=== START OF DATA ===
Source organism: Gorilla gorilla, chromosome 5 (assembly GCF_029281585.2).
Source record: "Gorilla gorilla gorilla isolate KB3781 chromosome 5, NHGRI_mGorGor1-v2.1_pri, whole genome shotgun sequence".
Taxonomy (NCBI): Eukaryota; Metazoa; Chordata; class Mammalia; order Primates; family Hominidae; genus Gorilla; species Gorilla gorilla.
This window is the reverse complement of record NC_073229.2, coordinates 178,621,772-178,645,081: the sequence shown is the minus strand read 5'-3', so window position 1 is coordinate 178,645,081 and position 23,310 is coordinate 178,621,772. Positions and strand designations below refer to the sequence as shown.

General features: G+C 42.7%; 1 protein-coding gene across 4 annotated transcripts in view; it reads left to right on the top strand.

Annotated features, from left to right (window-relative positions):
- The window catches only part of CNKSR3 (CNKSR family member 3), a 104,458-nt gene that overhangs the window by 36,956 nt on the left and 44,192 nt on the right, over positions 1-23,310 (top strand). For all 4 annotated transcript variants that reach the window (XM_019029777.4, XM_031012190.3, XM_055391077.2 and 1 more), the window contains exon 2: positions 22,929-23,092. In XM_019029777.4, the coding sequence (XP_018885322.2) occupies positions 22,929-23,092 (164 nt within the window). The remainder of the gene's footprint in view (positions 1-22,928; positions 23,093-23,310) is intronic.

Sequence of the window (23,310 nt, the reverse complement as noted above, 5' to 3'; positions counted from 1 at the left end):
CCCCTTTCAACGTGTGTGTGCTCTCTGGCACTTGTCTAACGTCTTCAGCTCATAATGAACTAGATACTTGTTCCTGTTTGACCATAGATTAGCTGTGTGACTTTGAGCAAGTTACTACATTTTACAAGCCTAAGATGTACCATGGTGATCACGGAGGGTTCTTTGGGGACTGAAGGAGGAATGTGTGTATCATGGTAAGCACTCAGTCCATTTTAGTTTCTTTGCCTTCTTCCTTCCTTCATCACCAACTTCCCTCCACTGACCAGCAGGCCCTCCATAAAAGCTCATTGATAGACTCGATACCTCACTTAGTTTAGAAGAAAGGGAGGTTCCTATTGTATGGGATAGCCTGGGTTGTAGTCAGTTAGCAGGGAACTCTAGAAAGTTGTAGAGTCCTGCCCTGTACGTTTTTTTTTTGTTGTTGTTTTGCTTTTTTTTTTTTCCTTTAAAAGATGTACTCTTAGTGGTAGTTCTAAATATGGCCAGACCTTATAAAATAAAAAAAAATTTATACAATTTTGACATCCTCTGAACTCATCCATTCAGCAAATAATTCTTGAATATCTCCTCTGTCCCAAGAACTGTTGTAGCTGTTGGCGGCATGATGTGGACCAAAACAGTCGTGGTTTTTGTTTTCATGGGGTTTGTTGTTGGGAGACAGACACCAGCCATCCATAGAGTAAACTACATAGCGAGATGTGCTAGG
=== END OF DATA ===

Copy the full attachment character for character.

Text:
Source organism: Gorilla gorilla, chromosome 5 (assembly GCF_029281585.2).
Source record: "Gorilla gorilla gorilla isolate KB3781 chromosome 5, NHGRI_mGorGor1-v2.1_pri, whole genome shotgun sequence".
Taxonomy (NCBI): Eukaryota; Metazoa; Chordata; class Mammalia; order Primates; family Hominidae; genus Gorilla; species Gorilla gorilla.
This window is the reverse complement of record NC_073229.2, coordinates 178,621,772-178,645,081: the sequence shown is the minus strand read 5'-3', so window position 1 is coordinate 178,645,081 and position 23,310 is coordinate 178,621,772. Positions and strand designations below refer to the sequence as shown.

General features: G+C 42.7%; 1 protein-coding gene across 4 annotated transcripts in view; it reads left to right on the top strand.

Annotated features, from left to right (window-relative positions):
- The window catches only part of CNKSR3 (CNKSR family member 3), a 104,458-nt gene that overhangs the window by 36,956 nt on the left and 44,192 nt on the right, over positions 1-23,310 (top strand). For all 4 annotated transcript variants that reach the window (XM_019029777.4, XM_031012190.3, XM_055391077.2 and 1 more), the window contains exon 2: positions 22,929-23,092. In XM_019029777.4, the coding sequence (XP_018885322.2) occupies positions 22,929-23,092 (164 nt within the window). The remainder of the gene's footprint in view (positions 1-22,928; positions 23,093-23,310) is intronic.

Sequence of the window (23,310 nt, the reverse complement as noted above, 5' to 3'; positions counted from 1 at the left end):
CCCCTTTCAACGTGTGTGTGCTCTCTGGCACTTGTCTAACGTCTTCAGCTCATAATGAACTAGATACTTGTTCCTGTTTGACCATAGATTAGCTGTGTGACTTTGAGCAAGTTACTACATTTTACAAGCCTAAGATGTACCATGGTGATCACGGAGGGTTCTTTGGGGACTGAAGGAGGAATGTGTGTATCATGGTAAGCACTCAGTCCATTTTAGTTTCTTTGCCTTCTTCCTTCCTTCATCACCAACTTCCCTCCACTGACCAGCAGGCCCTCCATAAAAGCTCATTGATAGACTCGATACCTCACTTAGTTTAGAAGAAAGGGAGGTTCCTATTGTATGGGATAGCCTGGGTTGTAGTCAGTTAGCAGGGAACTCTAGAAAGTTGTAGAGTCCTGCCCTGTACGTTTTTTTTTTGTTGTTGTTTTGCTTTTTTTTTTTTCCTTTAAAAGATGTACTCTTAGTGGTAGTTCTAAATATGGCCAGACCTTATAAAATAAAAAAAAATTTATACAATTTTGACATCCTCTGAACTCATCCATTCAGCAAATAATTCTTGAATATCTCCTCTGTCCCAAGAACTGTTGTAGCTGTTGGCGGCATGATGTGGACCAAAACAGTCGTGGTTTTTGTTTTCATGGGGTTTGTTGTTGGGAGACAGACACCAGCCATCCATAGAGTAAACTACATAGCGAGATGTGCTAGG